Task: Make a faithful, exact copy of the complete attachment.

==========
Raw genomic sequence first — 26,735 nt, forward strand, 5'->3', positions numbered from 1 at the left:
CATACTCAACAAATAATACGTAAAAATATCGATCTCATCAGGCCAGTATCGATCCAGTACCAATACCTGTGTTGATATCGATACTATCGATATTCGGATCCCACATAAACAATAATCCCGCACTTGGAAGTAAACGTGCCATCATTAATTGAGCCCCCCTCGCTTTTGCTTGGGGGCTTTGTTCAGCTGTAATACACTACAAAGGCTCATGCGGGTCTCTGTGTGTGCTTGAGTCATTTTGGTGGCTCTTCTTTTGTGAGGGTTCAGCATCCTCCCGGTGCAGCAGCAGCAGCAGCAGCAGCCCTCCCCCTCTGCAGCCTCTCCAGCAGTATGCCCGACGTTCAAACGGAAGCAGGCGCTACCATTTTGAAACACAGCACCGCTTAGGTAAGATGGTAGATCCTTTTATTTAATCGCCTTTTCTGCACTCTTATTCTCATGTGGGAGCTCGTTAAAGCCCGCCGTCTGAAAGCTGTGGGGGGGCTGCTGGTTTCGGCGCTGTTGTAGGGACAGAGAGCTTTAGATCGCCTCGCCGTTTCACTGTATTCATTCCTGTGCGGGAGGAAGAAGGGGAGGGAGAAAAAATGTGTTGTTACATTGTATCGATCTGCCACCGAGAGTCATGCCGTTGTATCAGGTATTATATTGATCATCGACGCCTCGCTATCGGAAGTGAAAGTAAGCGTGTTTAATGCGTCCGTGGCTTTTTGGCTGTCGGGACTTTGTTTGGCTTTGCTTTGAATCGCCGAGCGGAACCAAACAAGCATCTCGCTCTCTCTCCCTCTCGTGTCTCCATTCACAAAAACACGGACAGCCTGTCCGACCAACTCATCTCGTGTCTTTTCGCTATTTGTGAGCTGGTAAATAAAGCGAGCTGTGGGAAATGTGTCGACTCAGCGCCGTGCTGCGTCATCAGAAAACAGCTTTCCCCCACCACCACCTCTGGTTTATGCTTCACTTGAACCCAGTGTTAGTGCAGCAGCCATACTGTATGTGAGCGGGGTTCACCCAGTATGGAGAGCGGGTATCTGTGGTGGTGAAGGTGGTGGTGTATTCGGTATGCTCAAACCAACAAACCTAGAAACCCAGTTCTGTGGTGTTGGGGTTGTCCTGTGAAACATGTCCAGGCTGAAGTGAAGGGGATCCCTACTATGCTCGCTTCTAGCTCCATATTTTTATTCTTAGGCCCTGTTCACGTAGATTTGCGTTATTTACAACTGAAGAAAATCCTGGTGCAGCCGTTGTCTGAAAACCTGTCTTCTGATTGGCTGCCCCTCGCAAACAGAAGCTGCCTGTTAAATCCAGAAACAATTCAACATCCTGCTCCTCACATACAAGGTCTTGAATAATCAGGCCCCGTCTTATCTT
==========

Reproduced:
Raw genomic sequence first — 26,735 nt, forward strand, 5'->3', positions numbered from 1 at the left:
CATACTCAACAAATAATACGTAAAAATATCGATCTCATCAGGCCAGTATCGATCCAGTACCAATACCTGTGTTGATATCGATACTATCGATATTCGGATCCCACATAAACAATAATCCCGCACTTGGAAGTAAACGTGCCATCATTAATTGAGCCCCCCTCGCTTTTGCTTGGGGGCTTTGTTCAGCTGTAATACACTACAAAGGCTCATGCGGGTCTCTGTGTGTGCTTGAGTCATTTTGGTGGCTCTTCTTTTGTGAGGGTTCAGCATCCTCCCGGTGCAGCAGCAGCAGCAGCAGCAGCCCTCCCCCTCTGCAGCCTCTCCAGCAGTATGCCCGACGTTCAAACGGAAGCAGGCGCTACCATTTTGAAACACAGCACCGCTTAGGTAAGATGGTAGATCCTTTTATTTAATCGCCTTTTCTGCACTCTTATTCTCATGTGGGAGCTCGTTAAAGCCCGCCGTCTGAAAGCTGTGGGGGGGCTGCTGGTTTCGGCGCTGTTGTAGGGACAGAGAGCTTTAGATCGCCTCGCCGTTTCACTGTATTCATTCCTGTGCGGGAGGAAGAAGGGGAGGGAGAAAAAATGTGTTGTTACATTGTATCGATCTGCCACCGAGAGTCATGCCGTTGTATCAGGTATTATATTGATCATCGACGCCTCGCTATCGGAAGTGAAAGTAAGCGTGTTTAATGCGTCCGTGGCTTTTTGGCTGTCGGGACTTTGTTTGGCTTTGCTTTGAATCGCCGAGCGGAACCAAACAAGCATCTCGCTCTCTCTCCCTCTCGTGTCTCCATTCACAAAAACACGGACAGCCTGTCCGACCAACTCATCTCGTGTCTTTTCGCTATTTGTGAGCTGGTAAATAAAGCGAGCTGTGGGAAATGTGTCGACTCAGCGCCGTGCTGCGTCATCAGAAAACAGCTTTCCCCCACCACCACCTCTGGTTTATGCTTCACTTGAACCCAGTGTTAGTGCAGCAGCCATACTGTATGTGAGCGGGGTTCACCCAGTATGGAGAGCGGGTATCTGTGGTGGTGAAGGTGGTGGTGTATTCGGTATGCTCAAACCAACAAACCTAGAAACCCAGTTCTGTGGTGTTGGGGTTGTCCTGTGAAACATGTCCAGGCTGAAGTGAAGGGGATCCCTACTATGCTCGCTTCTAGCTCCATATTTTTATTCTTAGGCCCTGTTCACGTAGATTTGCGTTATTTACAACTGAAGAAAATCCTGGTGCAGCCGTTGTCTGAAAACCTGTCTTCTGATTGGCTGCCCCTCGCAAACAGAAGCTGCCTGTTAAATCCAGAAACAATTCAACATCCTGCTCCTCACATACAAGGTCTTGAATAATCAGGCCCCGTCTTATCTT